StH: I loved your previous novella, Sacrifice Island. I’ve always wanted to travel across the world (Haven’t made it out of the US yet). You did some research for this one that included taking a trip overseas? Is that accurate or am I mixing something up. And if it is true, can you really get a good feel for another culture in 1 to 2 weeks?
KD: I did spend two weeks in the Philippines in 2012, and I would argue you can not get a sufficient feel for the place in that short of a time. I spent two months in Egypt in 2011, a place I’ve visited in a short story (“Catacombs,” published in +Horror Library 5+) and an as of yet unpublished untitled novel. I spent eight months in South Korea around that time. With all that travel, I still don’t think I have enough of a feel for any of those places to write from the point of view of a native. Most of the writing I do about exotic locales I write from the point of view of a visitor, a stranger in a strange land.
StH: You have a book with Thunderstorm Books (Stolen Away). How did this deal come about and is there more on the way between you and Thunderstorm?
KD: Thunderstorm is great to work with, I had a really good experience with them. I don’t have anything currently up my sleeve, but I wouldn’t discount something coming in the future. The deal came about the way I’m pretty sure most everything in this genre comes about, a conversation with another writer at a bar.
StH: Ah…the horror writers best place to make new friends!
Okay, let’s talk about your current work, Woman in White. First off, holy shit is this good. Love the made up Maine town (Rocky Rhodes). I feel like I’ve been there. Love the isolation, the cold, and the creature we encounter. In my review I said it was like you took a dash of Carpenter’s The Thing and King’s Dreamcatcher and mixed it with a good healthy heaping of Dearborn…. How does that sound to you? And what made you write this story?
KD: Stop it, you’re making me blush. This book came about from a combination of reading Christopher Golden’s Snowblind and a trip to the Maine State Crime Lab where a friend of mine works. She got me a behind the scenes tour, and at the time I didn’t have a current work in progress, so my mind was kind of an open slate.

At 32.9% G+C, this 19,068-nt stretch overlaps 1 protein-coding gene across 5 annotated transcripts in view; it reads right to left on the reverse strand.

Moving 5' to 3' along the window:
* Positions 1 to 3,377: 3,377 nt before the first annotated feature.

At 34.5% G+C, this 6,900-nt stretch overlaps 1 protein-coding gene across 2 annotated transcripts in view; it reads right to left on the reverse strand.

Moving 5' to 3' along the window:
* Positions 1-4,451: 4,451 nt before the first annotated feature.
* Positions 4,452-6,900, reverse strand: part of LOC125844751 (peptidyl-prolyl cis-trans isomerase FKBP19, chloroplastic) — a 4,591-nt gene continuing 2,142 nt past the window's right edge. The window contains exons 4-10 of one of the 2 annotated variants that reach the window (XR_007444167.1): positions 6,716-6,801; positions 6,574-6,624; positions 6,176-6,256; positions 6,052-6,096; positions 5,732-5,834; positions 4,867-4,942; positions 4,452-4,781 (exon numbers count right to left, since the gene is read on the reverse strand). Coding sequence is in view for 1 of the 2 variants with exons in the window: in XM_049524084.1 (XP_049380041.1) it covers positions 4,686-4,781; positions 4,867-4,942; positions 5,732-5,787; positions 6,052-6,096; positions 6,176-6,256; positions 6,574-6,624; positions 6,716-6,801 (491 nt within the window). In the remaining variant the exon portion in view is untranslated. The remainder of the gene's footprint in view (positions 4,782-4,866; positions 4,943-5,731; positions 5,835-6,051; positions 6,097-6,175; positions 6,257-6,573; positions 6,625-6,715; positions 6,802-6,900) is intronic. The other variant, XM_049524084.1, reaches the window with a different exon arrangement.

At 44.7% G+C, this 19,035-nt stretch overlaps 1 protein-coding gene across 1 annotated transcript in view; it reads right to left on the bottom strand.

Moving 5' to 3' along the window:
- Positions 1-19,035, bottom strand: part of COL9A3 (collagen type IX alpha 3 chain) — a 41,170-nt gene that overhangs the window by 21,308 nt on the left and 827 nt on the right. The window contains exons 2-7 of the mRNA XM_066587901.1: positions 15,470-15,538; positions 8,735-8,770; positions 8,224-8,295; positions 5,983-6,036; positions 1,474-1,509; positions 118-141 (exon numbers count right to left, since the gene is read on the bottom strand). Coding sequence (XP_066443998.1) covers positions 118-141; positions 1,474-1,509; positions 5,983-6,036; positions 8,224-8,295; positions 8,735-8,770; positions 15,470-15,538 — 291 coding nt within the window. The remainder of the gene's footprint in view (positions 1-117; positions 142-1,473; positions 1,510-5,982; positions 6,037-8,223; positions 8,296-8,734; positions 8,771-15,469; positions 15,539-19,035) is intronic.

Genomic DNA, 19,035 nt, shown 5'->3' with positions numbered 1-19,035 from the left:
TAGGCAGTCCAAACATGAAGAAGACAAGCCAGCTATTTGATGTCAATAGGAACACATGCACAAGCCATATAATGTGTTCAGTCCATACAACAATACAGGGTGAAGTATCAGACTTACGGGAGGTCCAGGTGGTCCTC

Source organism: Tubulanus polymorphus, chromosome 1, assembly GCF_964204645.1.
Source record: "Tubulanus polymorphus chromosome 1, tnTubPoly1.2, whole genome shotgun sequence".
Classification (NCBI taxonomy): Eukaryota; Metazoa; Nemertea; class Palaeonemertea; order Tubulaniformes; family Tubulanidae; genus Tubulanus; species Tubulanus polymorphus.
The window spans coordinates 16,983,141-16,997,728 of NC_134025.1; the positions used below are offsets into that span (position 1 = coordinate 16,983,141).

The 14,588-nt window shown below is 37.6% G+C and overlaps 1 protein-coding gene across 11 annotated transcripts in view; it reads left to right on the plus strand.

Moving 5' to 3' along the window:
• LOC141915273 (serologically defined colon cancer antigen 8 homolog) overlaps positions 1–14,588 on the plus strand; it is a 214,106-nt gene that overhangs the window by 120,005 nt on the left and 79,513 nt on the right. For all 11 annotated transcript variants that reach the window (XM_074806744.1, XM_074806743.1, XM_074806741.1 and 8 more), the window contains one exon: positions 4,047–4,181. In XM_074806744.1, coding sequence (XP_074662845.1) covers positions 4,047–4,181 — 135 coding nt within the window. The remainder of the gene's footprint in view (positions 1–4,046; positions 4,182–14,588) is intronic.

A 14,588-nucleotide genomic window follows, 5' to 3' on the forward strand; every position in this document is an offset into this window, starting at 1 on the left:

I’ve always loved “winter” stories, The Thing and Dreamcatcher like you mentioned, Dan Simmons’ The Terror, Malfi’s Snow…I could go on and on. I knew I wanted to write a winter book, and something about the blood analysis in the crime lab sort of clicked together for me. The finished book has very little to do with my trip to the lab aside from Lee working there and looking at blood, but it would have been impossible to write without my visit.
StH: I always love a good frostbitten horror tale, too. Especially, Malfi’s Snow.
As writers, artists, we always pull from experiences, but this one feels very personal to me. Something about each character seemed to dig in beyond your average hero/sidekick/friend/ villain type. Did you find yourself going a little deeper with this one?
KD: I guess I did offer up a little bit of myself for each of the protagonists, Angela, Mary Beth, and Lee. I think it’s worth examining pretty closely how women are treated in horror fiction, and I wanted to write something where the ladies weren’t victims, weren’t passive bystanders. Some of the characters probably would have been happier in that role, but circumstances thrust them into the role of hero. I wanted to write a feminist horror story which didn’t feel like it was beating the reader over the head with the message.